Jimena Berzal de Dios, PhD



"We cannot live in world that is not our own, a world that is interpreted for us by others. An interpreted world is not a home. Part of the terror is to take back our own listening, to use our own voice, to see our own light."

–Hildegard of Bingen, medieval Abbess extraordinaire.

"Learning is not attained by chance."

–Abigail Adams, political thinker.

English | Español

I am excited to have the opportunity of being a contributor to your experience and success at WWU. I know that approaching professors can be intimidating, but I'm here to help you academically. Feel free to contact me if you have questions about my courses or our art history program.

I'm originally from Spain and have been in the US since 2000, living in LA, NYC, and OH before arriving at Western in 2014. I hold a PhD in art history from the Ohio State University, and a combined BA/MA in philosophy and a BA in art history from City University of New York, Queens College. I began undergraduate when I was 27 years old--before then, I worked as a sound engineer and designer, working mostly in theatre and live music.

At Western, I teach courses on European art (from 1400 to 1800), as well as aesthetics, theory, and historiography. I consider myself first and foremost a teacher. I'm always interested in fomenting dialogue in the classroom and exploring artworks and ideas in depth. In my classes, my goal is to embrace art in a sophisticated, but not pedantic way. My research and writing explores notions of reception, civic engagement, and the afterlives of artworks through an interdisciplinary lens... in more colloquial terms, I study how artwork are experienced by their many viewers, past and present, and how art can be understood through a philosophical point of view. You can find my essays in my academia.edu page.

A bit about me as a person in the world… Some of my favorite activities are cooking, thrifting, and reading. Book-wise, I’d recommend Umberto Eco’s The Name of the Rose and the Dorothy Richardson's Pilgrimage series. In terms of entertainment, I gravitate towards the 50s-70s. I’m a fan of The Donna Reed Show and anything Mary Tyler Moore. The music of Motown records and the "girl-group sound" often play at home, which I share with my partner and their trouble-maker cat.

Estoy encantada de tener la oportunidad de contribuir a vuestras experiencias y éxitos en WWU. Sé que los profesores pueden parecer intimidantes, pero estoy aqui para ayudarte académicamente. Contacta conmigo si tienes preguntas sobre mis cursos o la historia del arte.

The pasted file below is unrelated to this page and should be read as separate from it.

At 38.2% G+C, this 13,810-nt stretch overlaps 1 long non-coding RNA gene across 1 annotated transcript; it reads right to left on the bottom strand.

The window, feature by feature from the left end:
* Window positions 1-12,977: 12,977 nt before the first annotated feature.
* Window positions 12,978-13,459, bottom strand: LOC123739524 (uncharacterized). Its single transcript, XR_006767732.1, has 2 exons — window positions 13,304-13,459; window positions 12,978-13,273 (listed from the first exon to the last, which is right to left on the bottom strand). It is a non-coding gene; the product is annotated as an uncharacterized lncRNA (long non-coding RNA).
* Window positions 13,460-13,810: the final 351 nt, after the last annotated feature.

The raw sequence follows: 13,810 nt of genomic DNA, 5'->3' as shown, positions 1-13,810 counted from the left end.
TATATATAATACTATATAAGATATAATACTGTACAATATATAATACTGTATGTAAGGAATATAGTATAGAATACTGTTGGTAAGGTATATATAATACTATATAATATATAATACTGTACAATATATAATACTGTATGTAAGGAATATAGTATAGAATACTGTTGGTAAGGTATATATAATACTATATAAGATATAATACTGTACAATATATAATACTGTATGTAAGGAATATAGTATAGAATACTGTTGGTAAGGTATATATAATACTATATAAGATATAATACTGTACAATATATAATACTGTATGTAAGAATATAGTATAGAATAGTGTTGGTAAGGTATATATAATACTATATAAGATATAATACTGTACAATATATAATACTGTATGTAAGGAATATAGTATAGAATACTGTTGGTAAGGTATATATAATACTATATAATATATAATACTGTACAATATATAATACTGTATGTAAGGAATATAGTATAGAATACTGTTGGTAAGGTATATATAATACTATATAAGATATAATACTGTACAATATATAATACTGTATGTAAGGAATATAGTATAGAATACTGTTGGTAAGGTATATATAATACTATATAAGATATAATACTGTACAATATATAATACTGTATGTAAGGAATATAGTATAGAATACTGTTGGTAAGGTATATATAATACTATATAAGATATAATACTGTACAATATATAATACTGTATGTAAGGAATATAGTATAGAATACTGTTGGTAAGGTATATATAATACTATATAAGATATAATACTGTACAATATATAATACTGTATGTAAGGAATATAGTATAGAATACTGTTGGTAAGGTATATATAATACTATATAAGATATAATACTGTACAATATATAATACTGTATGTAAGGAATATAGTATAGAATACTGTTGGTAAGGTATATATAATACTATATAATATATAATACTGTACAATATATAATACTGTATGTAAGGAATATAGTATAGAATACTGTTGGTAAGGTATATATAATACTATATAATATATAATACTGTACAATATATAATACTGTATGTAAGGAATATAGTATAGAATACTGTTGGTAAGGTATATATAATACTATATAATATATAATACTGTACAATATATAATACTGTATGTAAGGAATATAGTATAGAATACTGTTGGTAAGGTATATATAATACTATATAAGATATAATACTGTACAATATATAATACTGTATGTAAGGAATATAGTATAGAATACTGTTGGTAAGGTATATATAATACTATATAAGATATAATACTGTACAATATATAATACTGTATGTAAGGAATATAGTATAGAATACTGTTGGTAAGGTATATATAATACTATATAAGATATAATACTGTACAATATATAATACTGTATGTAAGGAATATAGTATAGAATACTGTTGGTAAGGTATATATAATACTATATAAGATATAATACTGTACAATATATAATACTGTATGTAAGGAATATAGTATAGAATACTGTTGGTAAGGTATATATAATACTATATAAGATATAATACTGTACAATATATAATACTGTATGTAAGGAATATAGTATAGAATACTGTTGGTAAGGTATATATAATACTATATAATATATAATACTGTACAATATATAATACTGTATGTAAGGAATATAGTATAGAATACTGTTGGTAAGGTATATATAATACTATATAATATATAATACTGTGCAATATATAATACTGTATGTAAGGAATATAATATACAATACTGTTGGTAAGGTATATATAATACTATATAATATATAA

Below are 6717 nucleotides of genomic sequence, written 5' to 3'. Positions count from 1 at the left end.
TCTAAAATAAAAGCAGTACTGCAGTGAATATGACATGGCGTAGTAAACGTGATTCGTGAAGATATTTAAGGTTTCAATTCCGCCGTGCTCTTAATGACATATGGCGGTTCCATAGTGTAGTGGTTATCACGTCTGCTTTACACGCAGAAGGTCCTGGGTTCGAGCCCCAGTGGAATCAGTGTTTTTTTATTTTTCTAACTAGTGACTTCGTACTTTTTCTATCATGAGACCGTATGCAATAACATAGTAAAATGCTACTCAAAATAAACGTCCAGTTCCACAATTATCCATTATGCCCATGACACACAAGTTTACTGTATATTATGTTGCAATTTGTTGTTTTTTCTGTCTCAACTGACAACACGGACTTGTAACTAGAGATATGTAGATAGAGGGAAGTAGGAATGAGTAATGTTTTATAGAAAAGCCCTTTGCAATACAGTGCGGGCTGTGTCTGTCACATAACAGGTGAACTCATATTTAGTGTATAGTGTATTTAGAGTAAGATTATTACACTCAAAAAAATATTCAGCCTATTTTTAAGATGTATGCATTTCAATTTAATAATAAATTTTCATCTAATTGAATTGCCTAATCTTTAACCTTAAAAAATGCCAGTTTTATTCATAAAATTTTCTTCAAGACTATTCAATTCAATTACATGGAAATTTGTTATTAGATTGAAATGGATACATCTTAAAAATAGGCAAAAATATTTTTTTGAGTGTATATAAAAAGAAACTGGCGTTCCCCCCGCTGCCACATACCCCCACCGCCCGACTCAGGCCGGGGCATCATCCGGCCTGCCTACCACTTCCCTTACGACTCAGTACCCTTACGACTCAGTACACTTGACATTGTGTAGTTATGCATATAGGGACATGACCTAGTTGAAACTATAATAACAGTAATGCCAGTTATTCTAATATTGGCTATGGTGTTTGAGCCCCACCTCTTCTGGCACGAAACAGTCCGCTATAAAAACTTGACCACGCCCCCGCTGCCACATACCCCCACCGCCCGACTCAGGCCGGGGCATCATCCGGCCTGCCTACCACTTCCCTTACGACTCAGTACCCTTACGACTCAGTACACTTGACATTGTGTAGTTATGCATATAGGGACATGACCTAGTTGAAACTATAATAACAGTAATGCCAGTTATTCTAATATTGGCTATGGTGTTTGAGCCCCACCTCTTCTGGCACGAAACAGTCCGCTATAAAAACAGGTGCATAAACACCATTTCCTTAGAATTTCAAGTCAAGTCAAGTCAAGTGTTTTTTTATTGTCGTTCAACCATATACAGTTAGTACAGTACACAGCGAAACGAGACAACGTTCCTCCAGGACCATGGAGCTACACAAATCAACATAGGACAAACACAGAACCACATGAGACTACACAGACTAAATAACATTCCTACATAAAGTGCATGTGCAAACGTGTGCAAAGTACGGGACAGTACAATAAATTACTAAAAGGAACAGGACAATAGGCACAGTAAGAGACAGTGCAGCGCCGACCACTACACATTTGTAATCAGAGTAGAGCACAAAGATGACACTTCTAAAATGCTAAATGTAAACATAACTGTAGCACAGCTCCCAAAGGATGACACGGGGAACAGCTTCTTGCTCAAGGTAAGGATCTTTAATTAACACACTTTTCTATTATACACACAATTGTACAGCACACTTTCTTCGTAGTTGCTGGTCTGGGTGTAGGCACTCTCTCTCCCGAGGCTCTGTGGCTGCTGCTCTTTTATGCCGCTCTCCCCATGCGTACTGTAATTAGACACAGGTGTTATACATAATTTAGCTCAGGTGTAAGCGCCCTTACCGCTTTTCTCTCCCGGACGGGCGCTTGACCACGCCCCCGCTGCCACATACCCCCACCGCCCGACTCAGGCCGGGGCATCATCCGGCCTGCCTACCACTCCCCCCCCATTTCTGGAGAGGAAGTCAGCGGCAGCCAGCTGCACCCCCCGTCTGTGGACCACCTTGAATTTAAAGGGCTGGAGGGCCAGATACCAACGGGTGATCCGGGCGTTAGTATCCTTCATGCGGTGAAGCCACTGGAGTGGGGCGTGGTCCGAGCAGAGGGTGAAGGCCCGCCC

Nacida en España, vivo en los Estados Unidos desde el año 2000, habitando en LA, NYC, y OH antes de llegar a WWU en 2014. Tengo un doctorado en historia del arte de la Ohio State University y una licenciatura/maestría (conjunta) en filosofía y una licenciatura en historia del arte de la City University of New York, Queens College. Empecé la universidad tarde, a los 27 años--antes era ingeniera y diseñadora de sonido, trabajando sobre todo en teatro y música en directo.

En Western, imparto cursos de historia de arte europeo (de 1400 al 1800), así como teoría estética e historiografía. Como docente, me interesa fomentar el diálogo en el aula y explorar obras de arte e ideas en profundidad. En mis clases, mi objetivo es abordar la historia del arte de una manera sofisticada, pero no pedante. Mi investigación explora las nociones de recepción, encuentros cívicos y el devenir histórico de las obras de arte. En términos más coloquiales, esto quiere decir que me interesa como las obras de artes son y han sido vistas por los espectadores y como pueden ser comprendidas a través de un marco filosófico. Mis ensayos estas disponibles en mi página de academia.edu .

Un poco sobre mi... Me gusta cocinar, thrifting, y leer. En libros, recomiendo El Nombre de la Rosa, de Umberto Eco y la serie de Dorothy Richardson Pilgrimage. Suelo gravitar a la cultura de los 50 a los 70. Me gustan series de televisión como las de Donna Reed y Mary Tyler Moore, Discos de Motown y del sonido "girl group." suenan a menudo en casa, la que comparto con mi pareja y su gata revoltosa.



Visual Experiences in Cinquecento Theatrical Spaces. University of Toronto Press, 2019.

Articles and essays ( * asterisk indicates peer-review publication)

  • * “An Epistolary Education.” Sixteenth Century Journal – Early Modern Classroom Supplement 51, no. S1 (2020): 65-70.
  • * “Chthonic Restitutions: Madness and Oblivion.” SubStance 49, no. 3 (2020):3-18
  • * “Uccello’s Fluttering Monument to Hawkwood, with Schwob and Artaud.” diacritics 44, no. 2 (2016):86-103
  • * “Velázquez’s Democritus: Global Disillusion and the Critical Hermeneutics of a Smile.” Renaissance and Reformation / Renaissance et Réforme 39, no. 1 (2016): 35-62
  • * “A Note on Deleuze and Renaissance Art.” SubStance 45, no. 1 (2016): 44-65
  • “In the Classroom with Professor Hilail Gildin.” Interpretation: A Journal of Political Philosophy 43, no. 1 (2016):15-17.
  • “Slow Teaching.” Art History Teaching Resources. September 2015. Web.
  • “Learning Evolves.” Smarthistory Blog. August 2015. Web.
  • The Name of the Rose, as yet.” apt, Tenth-Anniversary Issue (2015).
  • “Palladio and Scamozzi, Teatro Olimpico.” Smarthistory. October 2015. Web.
  • * “Conjuring the Concept of Rome:Alterity and Synecdoche in Peruzzi’s Design for La Calandria.” Sixteenth Century Journal 45, no. 1 (2014): 25-50
  • “Andrea Palladio, Villa Rotonda.” Smarthistory. September 2013. Web.
  • The Surrender of Breda by Diego Velázquez.” Smarthistory. May 2013. Web.


Estival Observations: Space, Monument, Thought. Western Gallery, WWU: Bellingham, Summer 2018.